Pulitzer Prize winning journalist Nicholas Kristof has a reputation as somebody who “rewrote opinion journalism”. While the core focus behind his writing has been his strong emphases on human rights abuses and social injustices, what makes his writing interesting has been his ability to throw an insightful spotlight upon things that are often hidden and not talked about.
A couple of days ago he wrote an Op-Ed in the Sunday edition of the New York Times that is well worth reading because it points out something quite surprising (to some) regarding the reality of how family values actually manifest in a red state vs blue state context.
Vision vs Reality
It is traditional for Red Conservative States to be very strong promoters of family values. Advocates will regularly speak out against teen births, frown upon divorce, and tut tut when faced with prostitution, yet the actual reality of what happens on the ground should cause us to pause and wonder about what is going on. The opening point he makes is this …
As we watch Roy Moore thumping his Bible to defend himself from accusations of child molestation, let me toss out a verbal hand grenade: To some degree, liberals practice the values that conservatives preach.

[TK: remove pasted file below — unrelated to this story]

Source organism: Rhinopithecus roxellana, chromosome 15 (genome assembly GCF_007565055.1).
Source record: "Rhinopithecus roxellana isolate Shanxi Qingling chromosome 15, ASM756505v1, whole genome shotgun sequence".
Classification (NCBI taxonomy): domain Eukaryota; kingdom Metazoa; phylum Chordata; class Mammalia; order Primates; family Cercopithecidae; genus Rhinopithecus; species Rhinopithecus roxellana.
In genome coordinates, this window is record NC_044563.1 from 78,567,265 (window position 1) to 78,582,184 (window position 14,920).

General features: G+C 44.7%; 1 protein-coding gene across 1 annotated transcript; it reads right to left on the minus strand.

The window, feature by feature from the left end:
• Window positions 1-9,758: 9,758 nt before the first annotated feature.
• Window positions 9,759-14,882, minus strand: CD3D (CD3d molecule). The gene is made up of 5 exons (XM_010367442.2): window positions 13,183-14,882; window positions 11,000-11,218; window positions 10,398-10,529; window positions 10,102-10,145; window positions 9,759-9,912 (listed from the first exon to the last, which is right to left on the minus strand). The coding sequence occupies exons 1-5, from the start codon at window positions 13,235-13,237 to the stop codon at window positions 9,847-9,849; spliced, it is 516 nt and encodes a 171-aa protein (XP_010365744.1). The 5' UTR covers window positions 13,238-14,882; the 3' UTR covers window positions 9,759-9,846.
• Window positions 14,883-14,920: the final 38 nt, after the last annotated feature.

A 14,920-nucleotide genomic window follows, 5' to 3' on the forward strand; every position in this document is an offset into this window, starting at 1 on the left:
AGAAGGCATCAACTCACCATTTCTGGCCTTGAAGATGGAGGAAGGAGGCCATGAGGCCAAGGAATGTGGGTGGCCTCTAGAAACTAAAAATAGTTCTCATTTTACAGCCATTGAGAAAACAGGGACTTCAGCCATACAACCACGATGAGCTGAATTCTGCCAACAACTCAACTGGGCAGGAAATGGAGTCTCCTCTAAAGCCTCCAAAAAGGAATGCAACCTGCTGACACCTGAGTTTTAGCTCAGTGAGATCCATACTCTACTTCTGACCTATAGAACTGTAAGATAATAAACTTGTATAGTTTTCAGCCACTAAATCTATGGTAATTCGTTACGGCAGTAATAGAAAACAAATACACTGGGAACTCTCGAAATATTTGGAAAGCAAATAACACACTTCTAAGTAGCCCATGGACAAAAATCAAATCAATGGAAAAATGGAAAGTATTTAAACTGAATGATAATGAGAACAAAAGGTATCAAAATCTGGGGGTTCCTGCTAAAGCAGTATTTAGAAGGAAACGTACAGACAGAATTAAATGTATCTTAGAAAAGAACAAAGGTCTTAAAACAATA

Well yes, it is not that simple, and is obviously not an exclusive monopoly, and so …
This is complicated terrain with lots of exceptions, and the recent scandals involving Harvey Weinstein, Louis C.K. and Al Franken underscore that liberals can be skunks as much as anyone else. Yet if one looks at blue and red state populations as a whole, it’s striking that conservatives champion “family values” even as red states have high rates of teenage births, divorce and prostitution. In contrast, people in blue states don’t trumpet these family values but often seem to do a better job living them.
Opinion vs Fact
Mr Kristof is of course writing an opinion piece. In an age of “fake news” we all need to step things up a notch and ask ourselves if there is independently verifiable evidence for what is being claimed. This holds true, not just for those with whom we disagree (because we all know that “they” are always wrong …right?), but also with those we do agree with. Nobody has a monopoly on truth, we can all be wrong. So with that thought in mind, does he have facts to backup the thought that “liberals practice the values that conservatives preach”.
Actually, yes he does …
According to the Youth Risk Behavior Survey of 32 states, those with the highest percentage of high school students who say they have had sex are Mississippi, Delaware, West Virginia, Alabama and Arkansas. All but Delaware voted Republican in the last presidential election.
Meanwhile, the five states with the lowest proportion of high school students who have had sex were New York, California, Maryland, Nebraska and Connecticut. All but Nebraska voted Democratic.
He is not the first to make this observation, others have been there. Naomi Cahn and June Carbone wrote about this within their 2010 book “Red Families v. Blue Families.” …
“Red regions of the country have higher teen pregnancy rates, more shotgun marriages and lower average ages at marriage and first birth,”